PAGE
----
Various concentrations of erucic acid in mustard oil and mustard

Christine Wendlinger, Simon Hammann, Walter Vetter*

*Corresponding author for this work

Research output: Contribution to journalArticle (Academic Journal)peer-review

42 Citations (Scopus)


Erucic acid is a typical constituent of mustard or rape. Foodstuff with a high content of erucic acid is considered undesirable for human consumption because it has been linked to myocardial lipidosis and heart lesions in laboratory rats. As a result, several countries have restricted its presence in oils and fats. In this study, the erucic acid content in several mustard oils and prepared mustard samples from Germany and Australia was determined. Seven of nine mustard oil samples exceeded the permitted maximum levels established for erucic acid (range: 0.3-50.8%, limit: 5%). The erucic acid content in mustard samples (n = 15) varied from 14% to 33% in the lipids. Two servings (i.e. 20 g) of the mustards with the highest erucic acid content already surpassed the tolerable daily intake established by Food Standards Australia New Zealand. However, a careful selection of mustard cultivars could lower the nutritional intake of erucic acid.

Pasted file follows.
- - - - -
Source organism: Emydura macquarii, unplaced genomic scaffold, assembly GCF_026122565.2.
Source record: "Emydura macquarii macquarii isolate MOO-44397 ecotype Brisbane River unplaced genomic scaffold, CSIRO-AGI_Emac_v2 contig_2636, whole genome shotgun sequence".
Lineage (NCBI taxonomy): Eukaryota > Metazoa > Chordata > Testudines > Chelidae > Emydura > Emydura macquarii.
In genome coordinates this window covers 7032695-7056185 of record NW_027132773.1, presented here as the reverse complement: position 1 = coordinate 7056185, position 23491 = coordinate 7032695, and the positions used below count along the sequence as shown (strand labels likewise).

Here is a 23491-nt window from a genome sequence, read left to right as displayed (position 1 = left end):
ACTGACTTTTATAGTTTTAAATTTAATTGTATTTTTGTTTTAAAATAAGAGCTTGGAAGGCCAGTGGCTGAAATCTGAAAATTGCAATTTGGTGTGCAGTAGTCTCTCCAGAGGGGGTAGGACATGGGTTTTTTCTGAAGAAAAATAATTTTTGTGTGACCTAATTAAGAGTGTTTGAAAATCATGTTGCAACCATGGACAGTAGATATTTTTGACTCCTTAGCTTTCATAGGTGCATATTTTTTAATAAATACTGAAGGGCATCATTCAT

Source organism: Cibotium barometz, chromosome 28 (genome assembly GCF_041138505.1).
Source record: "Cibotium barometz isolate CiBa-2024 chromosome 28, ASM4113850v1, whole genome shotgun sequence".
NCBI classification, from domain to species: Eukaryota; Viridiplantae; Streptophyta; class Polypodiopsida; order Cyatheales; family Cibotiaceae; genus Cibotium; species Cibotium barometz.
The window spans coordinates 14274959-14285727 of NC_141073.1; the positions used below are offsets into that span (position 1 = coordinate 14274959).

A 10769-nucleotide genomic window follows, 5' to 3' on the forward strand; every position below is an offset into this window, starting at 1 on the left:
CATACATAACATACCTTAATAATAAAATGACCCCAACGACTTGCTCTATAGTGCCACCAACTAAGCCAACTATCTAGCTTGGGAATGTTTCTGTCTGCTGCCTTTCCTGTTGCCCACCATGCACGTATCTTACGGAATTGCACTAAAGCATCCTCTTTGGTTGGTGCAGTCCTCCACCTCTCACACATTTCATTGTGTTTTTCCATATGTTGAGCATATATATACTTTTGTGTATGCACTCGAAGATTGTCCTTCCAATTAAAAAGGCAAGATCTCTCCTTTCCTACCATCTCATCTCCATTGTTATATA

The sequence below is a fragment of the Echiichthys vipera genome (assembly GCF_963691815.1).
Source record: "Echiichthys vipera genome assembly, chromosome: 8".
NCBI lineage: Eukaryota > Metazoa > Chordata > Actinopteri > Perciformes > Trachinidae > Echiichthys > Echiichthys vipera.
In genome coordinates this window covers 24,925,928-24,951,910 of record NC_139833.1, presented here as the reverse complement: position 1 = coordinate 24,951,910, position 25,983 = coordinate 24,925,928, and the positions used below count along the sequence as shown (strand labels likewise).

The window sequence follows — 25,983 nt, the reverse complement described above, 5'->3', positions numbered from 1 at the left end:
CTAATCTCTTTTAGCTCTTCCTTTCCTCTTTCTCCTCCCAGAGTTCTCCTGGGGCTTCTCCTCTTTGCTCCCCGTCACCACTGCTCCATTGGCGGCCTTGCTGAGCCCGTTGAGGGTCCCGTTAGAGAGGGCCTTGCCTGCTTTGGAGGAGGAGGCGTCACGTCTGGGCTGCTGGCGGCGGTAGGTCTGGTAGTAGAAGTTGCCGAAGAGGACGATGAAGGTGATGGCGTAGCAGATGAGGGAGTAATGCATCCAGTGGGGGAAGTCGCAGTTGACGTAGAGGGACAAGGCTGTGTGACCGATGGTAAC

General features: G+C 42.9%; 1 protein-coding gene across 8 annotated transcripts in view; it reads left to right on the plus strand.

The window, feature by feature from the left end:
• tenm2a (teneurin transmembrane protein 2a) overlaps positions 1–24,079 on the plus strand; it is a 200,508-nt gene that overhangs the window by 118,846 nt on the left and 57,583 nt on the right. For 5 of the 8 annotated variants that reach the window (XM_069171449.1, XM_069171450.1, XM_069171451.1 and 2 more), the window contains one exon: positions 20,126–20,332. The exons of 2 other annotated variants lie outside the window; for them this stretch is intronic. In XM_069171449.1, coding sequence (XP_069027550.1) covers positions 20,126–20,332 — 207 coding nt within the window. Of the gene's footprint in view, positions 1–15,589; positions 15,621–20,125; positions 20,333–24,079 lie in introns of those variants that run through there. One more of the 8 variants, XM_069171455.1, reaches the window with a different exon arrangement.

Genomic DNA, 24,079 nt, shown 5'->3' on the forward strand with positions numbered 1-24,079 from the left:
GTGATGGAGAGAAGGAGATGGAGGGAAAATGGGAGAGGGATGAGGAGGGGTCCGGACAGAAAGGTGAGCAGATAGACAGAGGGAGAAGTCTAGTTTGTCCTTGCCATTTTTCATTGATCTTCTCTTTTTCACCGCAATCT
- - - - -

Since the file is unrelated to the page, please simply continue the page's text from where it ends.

Original languageEnglish
Pages (from-to)393-397
Number of pages5
JournalFood Chemistry
Publication statusPublished - 15 Jun 2014


  • Erucic acid
  • Fatty acid
  • Mustard oil
  • Prepared mustard
  • Tolerable daily intake


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